I go up for tenure and I am told by the Chair that my friends cannot write letters for me. When I explain that my area is very small and that my colleagues in the area of expertise are all friends, the Chair says “you know what I mean….” intimating that my relationship with these colleagues was sexual.

I was employed as a feminist philosopher in a department where I was the only woman; that is to say, I was employed to teach feminist theory in philosophy. From the beginning there were questions about my competency, about the nature of my work, and with that, very little support from my male colleagues. I felt very undermined, and this did not help my profound lack of confidence. I was given no mentoring, and the one senior woman in a cognate discipline, was an anti-philosopher. She had no sympathy or understanding for what I was doing. One of my colleagues came and shouted at me in front of a grad student when I sent him an email in which I mis-spelt his name. As a result, I moved my office. No-one came to invite me back to the department; no-one tried to sort the issue out. No-one apologised. To this day the former colleague has never acknowledged his role in my moving office. I eventually returned to another office in the department but the whole event was ignored and never spoken of. When I unsuccessfully applied for a promotion at the very same time my first book with a first rate publisher was published, no-one helped me out or suggested I lodge an appeal. Yet there were clearly politics involved in my lack of success. When I was head of the department, my male colleagues basically ignored me or undermined any of my efforts to secure pedagogical changes that would benefit the discipline. I resigned in frustration and everything went back to as it was. I left suddenly, without any goodbyes after giving appropriate notice. No-one seemed to care that I left, or why. I became a philosopher because I love ideas and their exploration. That has not changed, but I feel emotionally and intellectually abused by my whole experience.

1. I got engaged, and a senior male professor jokingly tells me not to “go getting pregnant now,” thinking he’s giving me good career advice. I’m pregnant the next year and have two kids before I finish my PhD, which I do in 6 years (earning two masters degrees along the way).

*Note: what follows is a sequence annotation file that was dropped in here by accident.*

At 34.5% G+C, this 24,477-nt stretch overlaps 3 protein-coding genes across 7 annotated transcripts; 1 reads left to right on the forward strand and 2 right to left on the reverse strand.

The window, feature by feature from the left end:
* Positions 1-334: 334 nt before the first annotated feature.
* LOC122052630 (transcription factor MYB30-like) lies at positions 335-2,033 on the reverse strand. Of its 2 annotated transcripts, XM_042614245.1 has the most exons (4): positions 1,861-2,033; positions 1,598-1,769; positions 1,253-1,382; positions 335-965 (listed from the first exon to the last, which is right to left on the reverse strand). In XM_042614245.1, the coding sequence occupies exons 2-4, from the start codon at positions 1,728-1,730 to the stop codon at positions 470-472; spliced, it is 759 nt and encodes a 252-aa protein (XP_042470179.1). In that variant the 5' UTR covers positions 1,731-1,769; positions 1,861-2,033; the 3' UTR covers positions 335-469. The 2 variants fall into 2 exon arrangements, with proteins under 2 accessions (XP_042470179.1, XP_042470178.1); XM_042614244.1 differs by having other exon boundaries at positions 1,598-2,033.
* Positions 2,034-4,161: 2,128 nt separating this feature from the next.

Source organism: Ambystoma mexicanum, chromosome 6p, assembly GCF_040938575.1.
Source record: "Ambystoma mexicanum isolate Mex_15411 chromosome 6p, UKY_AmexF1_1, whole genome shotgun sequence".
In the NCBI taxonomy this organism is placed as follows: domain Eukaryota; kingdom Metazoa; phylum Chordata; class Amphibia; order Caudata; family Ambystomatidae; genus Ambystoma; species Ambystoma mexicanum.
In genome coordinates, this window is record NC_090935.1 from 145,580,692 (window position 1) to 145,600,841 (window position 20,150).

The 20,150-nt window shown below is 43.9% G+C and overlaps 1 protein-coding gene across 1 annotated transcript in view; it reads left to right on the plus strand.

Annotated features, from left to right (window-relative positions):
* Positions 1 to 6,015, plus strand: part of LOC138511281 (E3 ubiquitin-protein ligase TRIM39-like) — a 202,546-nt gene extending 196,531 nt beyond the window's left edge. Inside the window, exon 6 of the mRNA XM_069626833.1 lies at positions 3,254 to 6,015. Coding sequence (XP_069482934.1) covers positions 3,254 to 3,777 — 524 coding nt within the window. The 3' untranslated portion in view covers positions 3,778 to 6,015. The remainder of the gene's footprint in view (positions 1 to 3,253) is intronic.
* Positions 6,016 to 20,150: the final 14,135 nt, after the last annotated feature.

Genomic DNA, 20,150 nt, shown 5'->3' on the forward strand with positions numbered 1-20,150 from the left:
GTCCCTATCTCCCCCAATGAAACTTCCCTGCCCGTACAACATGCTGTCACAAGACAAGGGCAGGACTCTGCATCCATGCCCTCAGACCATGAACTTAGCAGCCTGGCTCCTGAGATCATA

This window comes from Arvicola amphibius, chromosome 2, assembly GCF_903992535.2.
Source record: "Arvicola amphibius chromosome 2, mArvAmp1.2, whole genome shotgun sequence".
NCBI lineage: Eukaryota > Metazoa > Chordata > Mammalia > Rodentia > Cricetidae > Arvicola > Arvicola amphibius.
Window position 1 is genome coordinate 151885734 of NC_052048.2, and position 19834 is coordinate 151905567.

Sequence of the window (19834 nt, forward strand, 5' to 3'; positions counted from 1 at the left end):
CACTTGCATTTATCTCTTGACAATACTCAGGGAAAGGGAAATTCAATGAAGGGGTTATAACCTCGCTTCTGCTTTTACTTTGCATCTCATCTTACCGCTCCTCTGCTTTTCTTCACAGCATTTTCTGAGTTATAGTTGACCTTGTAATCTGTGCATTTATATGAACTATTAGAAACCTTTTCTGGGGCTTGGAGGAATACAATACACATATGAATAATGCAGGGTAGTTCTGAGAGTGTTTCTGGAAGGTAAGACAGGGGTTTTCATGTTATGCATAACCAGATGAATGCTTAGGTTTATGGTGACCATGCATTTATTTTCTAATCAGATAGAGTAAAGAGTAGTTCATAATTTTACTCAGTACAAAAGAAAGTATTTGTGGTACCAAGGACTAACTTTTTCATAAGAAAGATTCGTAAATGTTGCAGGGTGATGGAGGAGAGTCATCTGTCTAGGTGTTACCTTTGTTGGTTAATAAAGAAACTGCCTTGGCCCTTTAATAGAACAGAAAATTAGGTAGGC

2. I’m at an international conference, out to drinks with some other students. One student goes on about how women can never be good at logic. I tell him he’s just plain wrong (telling him how I tutored two male students in my logic class because they couldn’t keep up as well as I could) and that ridiculous opinions like his do keep people from pursuing his specialty, to its detriment. As great as some of us ladies are, some of us would prefer never want to have to regularly socialize with asshats like him, even if it meant not pursuing logic as a specialty.

3. Same international conference, a senior person in my field casually tells me that I must be sleeping with my advisor. When I get angry and say hell-no, he tells me I protest too much, and that it must be true. I do not tell anyone about this for 3+ years, not even my spouse, because I am so upset that anyone would have the nerve to say something like this and, worse yet, that, if this douchebag has the nerve to say it, then others must think it is also true and believe that my only worth to my advisor is in my pants and not in my work or intellectual worth.

Thanks for the vent.

A few years ago, I left my university’s philosophy department. I had been there about 20 years, hired with tenure and assuming that I would be able to participate as an equal in its affairs. I forgot I was the only tenured woman. One of the first things my new chair told me was that he liked my skirts as short as possible. The second thing he told me was that I was making less than a man who had been hired with tenure at the same time as I had because the man had “a family to support.” Things did not improve. When the department was audited, it told the Dean that the mistakes were my fault, even though they originated before I arrived on campus. When I engaged in free-ranging departmental debate, I was told that I was overly emotional. When I was passed over as chair it was because, the out-going chair said, I made him feel stupid. When I applied for an administrative position at the university, a member of the department told the search committee I was power-hungry. I could go on (and on). I have not had these problems in my new department.